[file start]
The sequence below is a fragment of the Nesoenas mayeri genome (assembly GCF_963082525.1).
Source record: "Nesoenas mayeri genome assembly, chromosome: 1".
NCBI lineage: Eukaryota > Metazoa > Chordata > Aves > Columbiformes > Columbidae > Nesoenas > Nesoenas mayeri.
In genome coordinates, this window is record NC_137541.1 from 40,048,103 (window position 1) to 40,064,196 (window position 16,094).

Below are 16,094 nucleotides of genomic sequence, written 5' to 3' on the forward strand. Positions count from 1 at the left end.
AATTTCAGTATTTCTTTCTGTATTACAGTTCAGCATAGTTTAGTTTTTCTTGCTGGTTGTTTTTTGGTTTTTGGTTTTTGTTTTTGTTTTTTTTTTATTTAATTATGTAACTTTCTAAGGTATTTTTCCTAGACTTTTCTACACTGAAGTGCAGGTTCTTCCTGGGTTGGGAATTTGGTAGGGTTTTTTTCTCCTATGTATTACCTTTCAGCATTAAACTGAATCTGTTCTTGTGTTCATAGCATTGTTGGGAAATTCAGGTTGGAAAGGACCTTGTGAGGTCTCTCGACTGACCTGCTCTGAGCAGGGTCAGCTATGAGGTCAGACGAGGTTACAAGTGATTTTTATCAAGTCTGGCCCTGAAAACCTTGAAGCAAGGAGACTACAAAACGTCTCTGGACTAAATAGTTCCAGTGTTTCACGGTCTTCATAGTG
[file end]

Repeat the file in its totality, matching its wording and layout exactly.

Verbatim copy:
The sequence below is a fragment of the Nesoenas mayeri genome (assembly GCF_963082525.1).
Source record: "Nesoenas mayeri genome assembly, chromosome: 1".
NCBI lineage: Eukaryota > Metazoa > Chordata > Aves > Columbiformes > Columbidae > Nesoenas > Nesoenas mayeri.
In genome coordinates, this window is record NC_137541.1 from 40,048,103 (window position 1) to 40,064,196 (window position 16,094).

Below are 16,094 nucleotides of genomic sequence, written 5' to 3' on the forward strand. Positions count from 1 at the left end.
AATTTCAGTATTTCTTTCTGTATTACAGTTCAGCATAGTTTAGTTTTTCTTGCTGGTTGTTTTTTGGTTTTTGGTTTTTGTTTTTGTTTTTTTTTTATTTAATTATGTAACTTTCTAAGGTATTTTTCCTAGACTTTTCTACACTGAAGTGCAGGTTCTTCCTGGGTTGGGAATTTGGTAGGGTTTTTTTCTCCTATGTATTACCTTTCAGCATTAAACTGAATCTGTTCTTGTGTTCATAGCATTGTTGGGAAATTCAGGTTGGAAAGGACCTTGTGAGGTCTCTCGACTGACCTGCTCTGAGCAGGGTCAGCTATGAGGTCAGACGAGGTTACAAGTGATTTTTATCAAGTCTGGCCCTGAAAACCTTGAAGCAAGGAGACTACAAAACGTCTCTGGACTAAATAGTTCCAGTGTTTCACGGTCTTCATAGTG